BAGHDAD • Iraqi forces have launched an assault to retake the northern city of Tal Afar from terror group Islamic State in Iraq and Syria (ISIS) after ousting the militants from Mosul last month.
Tal Afar lies around 70km west of second city Mosul, which Iraqi forces recaptured early last month in a major blow to the hardliners.
About 2,000 battle-hardened militants remain in the city, according to United States and Iraqi military commanders. They are expected to put up a tough fight, even though intelligence from inside the city indicates they have been exhausted by months of combat, aerial bombardments and by the lack of fresh supplies.
In a televised speech early yesterday, Iraqi Prime Minister Haider al-Abadi, dressed in military uniform and standing in front of an Iraqi flag and map of the country, announced "the start of an operation to free Tal Afar".
"I am saying to Daesh that there's no choice other than to leave or be killed," he said, using an alternative name for ISIS. "We have won all our battles and Daesh has always lost," he said, telling his troops: "The entire world is with you."
Several hours after the start of the battle, the federal police said it had retaken the village of Al-Abra al-Sghira, west of Tal Afar.
SURRENDER OR DIE
I am saying to Daesh (ISIS) that there's no choice other than to leave or be killed. We have won all our battles and Daesh has always lost.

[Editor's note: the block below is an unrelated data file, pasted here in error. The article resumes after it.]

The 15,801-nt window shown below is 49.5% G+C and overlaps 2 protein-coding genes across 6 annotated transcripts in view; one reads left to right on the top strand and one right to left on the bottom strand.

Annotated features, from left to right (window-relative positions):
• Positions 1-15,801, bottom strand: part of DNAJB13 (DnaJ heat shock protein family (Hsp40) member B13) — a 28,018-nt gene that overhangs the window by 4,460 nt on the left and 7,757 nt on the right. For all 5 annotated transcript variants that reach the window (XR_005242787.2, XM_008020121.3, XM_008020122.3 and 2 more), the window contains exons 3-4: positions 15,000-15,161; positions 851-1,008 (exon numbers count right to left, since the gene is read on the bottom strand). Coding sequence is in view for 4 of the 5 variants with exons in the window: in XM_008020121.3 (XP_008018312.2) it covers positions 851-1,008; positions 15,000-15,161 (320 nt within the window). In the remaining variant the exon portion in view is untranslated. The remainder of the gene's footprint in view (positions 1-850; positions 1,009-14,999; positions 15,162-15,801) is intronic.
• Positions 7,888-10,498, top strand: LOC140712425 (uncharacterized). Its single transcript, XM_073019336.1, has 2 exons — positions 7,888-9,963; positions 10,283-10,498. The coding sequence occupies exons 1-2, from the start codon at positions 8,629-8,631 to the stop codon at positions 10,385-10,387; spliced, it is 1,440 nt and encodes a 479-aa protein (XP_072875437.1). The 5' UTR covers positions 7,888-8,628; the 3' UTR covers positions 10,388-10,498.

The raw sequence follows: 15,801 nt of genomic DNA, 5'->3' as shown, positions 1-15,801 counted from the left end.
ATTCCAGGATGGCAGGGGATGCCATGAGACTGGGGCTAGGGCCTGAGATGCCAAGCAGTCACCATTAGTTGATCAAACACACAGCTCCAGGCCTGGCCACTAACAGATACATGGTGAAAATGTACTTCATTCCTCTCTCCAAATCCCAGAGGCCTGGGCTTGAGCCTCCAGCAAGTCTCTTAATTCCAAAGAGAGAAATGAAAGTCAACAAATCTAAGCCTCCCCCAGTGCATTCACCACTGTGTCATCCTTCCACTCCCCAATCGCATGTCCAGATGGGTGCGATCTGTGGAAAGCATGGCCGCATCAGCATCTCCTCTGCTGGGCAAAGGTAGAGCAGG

IRAQI PM HAIDER AL-ABADI, in a televised speech early yesterday, announcing "the start of an operation to free Tal Afar".
ISIS fighters in June 2014 overran Tal Afar, a Shi'ite enclave in the predominantly Sunni province of Nineveh, on the road between Mosul and Syria. At the time, it had a population of around 200,000. The International Organisation for Migration estimates that between 10,000 and 40,000 people are left in Tal Afar and surrounding villages.
The authorities have accused the approximately 1,000 militants in the city of using civilians as human shields during Iraqi and US-led coalition air strikes earlier last week in preparation for the ground assault.
Mr Abadi said that Iraq's Hashed al-Shaabi paramilitary forces would help army, police and counter-terrorism units retake Tal Afar.
The umbrella organisation, which is dominated by Iran-backed Shi'ite militia, has already been fighting to retake a number of other Iraqi cities from ISIS.
Even before Mr Abadi's announcement, Iraqi planes had dropped leaflets to residents in Tal Afar and its surroundings, the Hashed said in a statement.
The authorities said they had set up a radio station to keep residents informed of developments.
ISIS overran large areas north and west of Baghdad in 2014, but Iraqi forces have since regained much of the territory.
Once Tal Afar is retaken, the Iraqi authorities intend to turn their sights south to launch a fight to retake militant-held Hawijah, in the province of Kirkuk, 300km north- west of Baghdad.
Militants still hold areas in Anbar, a western province that borders Syria and faces major security challenges.
ISIS has also suffered major setbacks in Syria, where US-backed fighters have retaken around half of its de facto Syrian capital Raqqa.
Russia-supported Syrian troops have almost entirely encircled ISIS in Syria's central desert region, and the militants are facing twin assaults from the Lebanese army and Shi'ite movement Hizbollah on the Lebanon-Syrian border.
Residents who left Tal Afar last week told Reuters the militants looked exhausted. "(Fighters) have been using tunnels to move from place to place to avoid air strikes," said 60-year-old Haj Mahmoud, a retired teacher. "Their faces looked desperate and broken."
AGENCE FRANCE-PRESSE, REUTERS